If someone feels as though their contributions aren’t valued, they’re far less likely to stay with their employer.  

According to the Deloitte Global Millennial Survey 2020, employees’ intentions to remain with their employer increase when businesses address employee needs, such as inclusion and diversity. 

In addition, employees are more likely to resign if they feel they are being treated unfairly, for instance in the distribution of rewards (CIPD, 2021).  

It’s time to rethink common wisdom like “everyone is replaceable” because it sets a dangerous precedent that ignores the rising costs of losing and replacing talent in a competitive market. 


  • Employee protection 

ED&I is also critical in the workplace for preventing legal disputes. Discrimination can result in significant legal costs, through either compensation pay-outs or settlements paid to avoid defending expensive discrimination claims. 

The Equality Act 2010 is the key piece of legislation protecting employees in the UK. Organisations are legally obligated to ensure that employees and job applicants with protected characteristics are not subjected to harassment, victimisation or discrimination. 

Additionally, if your organisation is within the public sector, there are further duties you need to be aware of under the public sector equality duty (PSED). The PSED is set out under section 149 of the Equality Act, and states that public authorities need to:  

  • eliminate discrimination  
  • advance equality of opportunity  
  • foster good relationships between people who share a protected characteristic and those who do not.

Advantages of Equality, Diversity and Inclusion in the workplace 

A strong ED&I strategy also has numerous advantages for businesses and individuals. 

It’s hard to truly know who your employees are if they leave their authentic selves at the door, like many do if they don’t feel represented or valued. But organisations that focus on inclusion are in a better position to engage with their talent effectively. 

Together with an openness to diversity and equality, this leads to enhanced: 

  • Innovation 

Research by Deloitte Australia has shown that when employees think their organisation is committed to and supportive of diversity, and they feel included, employees report an 83% uplift in their ability to innovate. 

  • Productivity 

Inclusive teams have been found to improve performance by up to 30% in high-diversity environments (Gartner, 2020).  

  • Reputation 

Companies with employees who are bought in to ED&I efforts are more likely to be perceived as an “inclusive workplace for people of diverse backgrounds”. The same survey found that, globally, companies with a Diversity and Inclusion team were 22% more likely to be seen as “an industry-leading company with high-calibre talent.” (LinkedIn)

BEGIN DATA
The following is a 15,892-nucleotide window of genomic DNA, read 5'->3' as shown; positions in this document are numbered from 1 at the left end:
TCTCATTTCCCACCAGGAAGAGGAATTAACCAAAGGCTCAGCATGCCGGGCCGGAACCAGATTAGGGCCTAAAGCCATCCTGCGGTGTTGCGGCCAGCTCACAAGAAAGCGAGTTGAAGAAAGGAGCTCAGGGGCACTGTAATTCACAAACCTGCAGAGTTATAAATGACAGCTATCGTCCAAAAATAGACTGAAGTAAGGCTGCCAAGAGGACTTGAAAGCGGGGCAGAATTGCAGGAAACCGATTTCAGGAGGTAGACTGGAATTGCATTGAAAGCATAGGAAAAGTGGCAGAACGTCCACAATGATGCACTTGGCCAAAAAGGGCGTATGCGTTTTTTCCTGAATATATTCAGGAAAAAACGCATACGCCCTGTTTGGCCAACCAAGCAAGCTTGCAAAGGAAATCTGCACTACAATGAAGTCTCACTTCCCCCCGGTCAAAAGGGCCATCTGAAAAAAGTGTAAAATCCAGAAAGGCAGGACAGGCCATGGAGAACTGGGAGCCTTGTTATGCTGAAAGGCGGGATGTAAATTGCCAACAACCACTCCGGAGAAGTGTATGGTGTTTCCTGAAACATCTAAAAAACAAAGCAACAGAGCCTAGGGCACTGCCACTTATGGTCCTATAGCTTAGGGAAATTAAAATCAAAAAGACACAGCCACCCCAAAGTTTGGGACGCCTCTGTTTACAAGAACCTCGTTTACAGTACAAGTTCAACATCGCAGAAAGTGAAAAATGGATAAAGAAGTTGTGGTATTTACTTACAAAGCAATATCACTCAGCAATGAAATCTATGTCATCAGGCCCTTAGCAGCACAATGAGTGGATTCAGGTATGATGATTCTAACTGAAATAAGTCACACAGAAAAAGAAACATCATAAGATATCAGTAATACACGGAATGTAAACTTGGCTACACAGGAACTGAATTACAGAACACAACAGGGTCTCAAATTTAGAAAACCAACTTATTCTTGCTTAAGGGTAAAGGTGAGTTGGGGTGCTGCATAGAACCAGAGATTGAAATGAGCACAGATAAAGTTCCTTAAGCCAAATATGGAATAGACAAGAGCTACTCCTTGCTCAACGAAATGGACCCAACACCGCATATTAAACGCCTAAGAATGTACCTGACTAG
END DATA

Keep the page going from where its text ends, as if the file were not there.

How to improve Equality, Diversity and Inclusion in the workplace

As with any culture change, instilling a successful ED&I strategy in your organisation will not happen overnight. And as we’ve seen, all three elements of the ED&I triangle need to be present and reinforce each other.  

Simply hiring a diverse workforce isn’t enough.  

Even giving each employee equal opportunities isn’t enough. 

People need to feel a sense of belonging.  

Building this workplace community and encouraging openness are two integral parts of driving real inclusion.  

Here are our top three tips for improving ED&I in the workplace: 


#1 Create a leader-led culture 

As you might expect, any organisation trying to create a more inclusive culture will need to embody these values from the top-down. But, surprisingly, a lot of leaders feel that they can leave matters to the Human Resources (HR) department or managers to deal with. Of course, these people have a role to play too. But leaders are the link between ED&I and the organisation’s goals and values.  

And it’s not just about allocating resources to ED&I initiatives. Leaders that are open and honest with their employees – not only about the company’s plans and achievements, but their own personal experiences – will stand a much greater chance of employees at all other levels aligning with the culture. 


#2 Measure, measure, measure 

Measuring inclusion is not easy. It takes more than one-off employee engagement surveys. It helps to encourage managers and team leads to practise continuous listening and obtain real-time insights into employee thoughts and feelings. This approach, together with diversity metrics, can give you a wider picture of where your organisation is and help you map out where you want it to go. 

And, importantly, leaders must be held accountable for the results.